Commercial contracts will often provide that where one party is in breach of the contract, they must pay a pre-determined amount of damages to compensate for that breach. Traditionally a distinction has been drawn between a liquidated damages clause, which is enforceable, and a penalty which is unenforceable. The traditional approach, laid down by Lord Dunedin in Dunlop Pneumatic Tyre Company Ltd v New Garage and Motor Company Ltd, was to ask “Are the damages a genuine pre-estimate of loss or a deterrent?”
In Cavendish, Mr Makdessi sold to Cavendish part of his advertising and marketing company. The contract provided that if Mr Makdessi breached certain restrictive covenants against competing activities, Mr Makdessi would not be entitled to receive the final two instalments of the purchase price (clause 5.1) and could be required to sell his remaining to shares to Cavendish, at a price excluding the value of the goodwill of the business (clause 5.6). Mr Makdessi subsequently breached these covenants but argued that clauses 5.1 and 5.6 operated as penalty clauses and were unenforceable. The Court of Appeal agreed and, overturning Burton J at first instance, held that clauses 5.1 and 5.6 were unenforceable penalties.
In ParkingEye, ParkingEye Ltd managed a car park on behalf of its owners. ParkingEye displayed numerous notices throughout the car park, stating that a failure to comply with a two hour time limit would “result in a Parking Charge of £85”. Mr Beavis parked in the car park but overstayed the two hour limit by almost an hour. ParkingEye demanded payment of the £85 charge. Mr Beavis argued that the £85 charge was unenforceable at common law as a penalty, and/or that it was unfair and unenforceable by virtue of the Unfair Terms in Consumer Contracts Regulations 1999 (“UTCCR”). The Court of Appeal upheld the first instance decisions rejecting those arguments.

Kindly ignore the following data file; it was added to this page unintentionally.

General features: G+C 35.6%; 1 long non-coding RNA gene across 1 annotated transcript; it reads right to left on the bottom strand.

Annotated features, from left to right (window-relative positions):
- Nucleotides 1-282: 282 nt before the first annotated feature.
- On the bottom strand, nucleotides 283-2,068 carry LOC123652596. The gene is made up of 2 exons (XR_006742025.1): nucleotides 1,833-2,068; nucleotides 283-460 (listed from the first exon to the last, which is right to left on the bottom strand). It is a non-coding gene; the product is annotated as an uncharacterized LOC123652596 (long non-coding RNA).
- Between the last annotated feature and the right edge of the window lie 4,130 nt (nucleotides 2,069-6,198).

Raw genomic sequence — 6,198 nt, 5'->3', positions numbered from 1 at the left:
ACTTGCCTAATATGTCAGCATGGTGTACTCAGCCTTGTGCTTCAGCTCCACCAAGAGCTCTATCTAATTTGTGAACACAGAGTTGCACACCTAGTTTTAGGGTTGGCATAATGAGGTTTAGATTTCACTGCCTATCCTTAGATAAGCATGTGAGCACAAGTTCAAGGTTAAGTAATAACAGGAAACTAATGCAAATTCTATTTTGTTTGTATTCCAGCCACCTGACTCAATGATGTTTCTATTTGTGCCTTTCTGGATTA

The Supreme Court allowed the appeal in Cavendish and dismissed the appeal in ParkingEye, upholding the validity of the disputed clauses in both cases. The Supreme Court held that:
- The penalty rule only applies to secondary obligations arising out of a breach of contract.
- In the case of a straightforward damages clause, Lord Dunedin’s tests in Dunlop will usually be adequate to determine the validity of the clause.
- In other cases, the concepts of ‘deterrence’ and ‘genuine-pre estimate of loss’ are unhelpful. The true test is “whether the impugned provision is a secondary obligation which imposes a detriment on the contract-breaker out of all proportion to any legitimate interest of the innocent party in the enforcement of the primary obligation.”
Lord Mance concurred. He added that, in order to determine the validity of a clause providing for the consequences of a breach of contract, the first step is to consider whether any (and if so what) legitimate business interest is served and protected by the clause. Secondly, if so, whether the provision made for that interest is extravagant, exorbitant or unconscionable.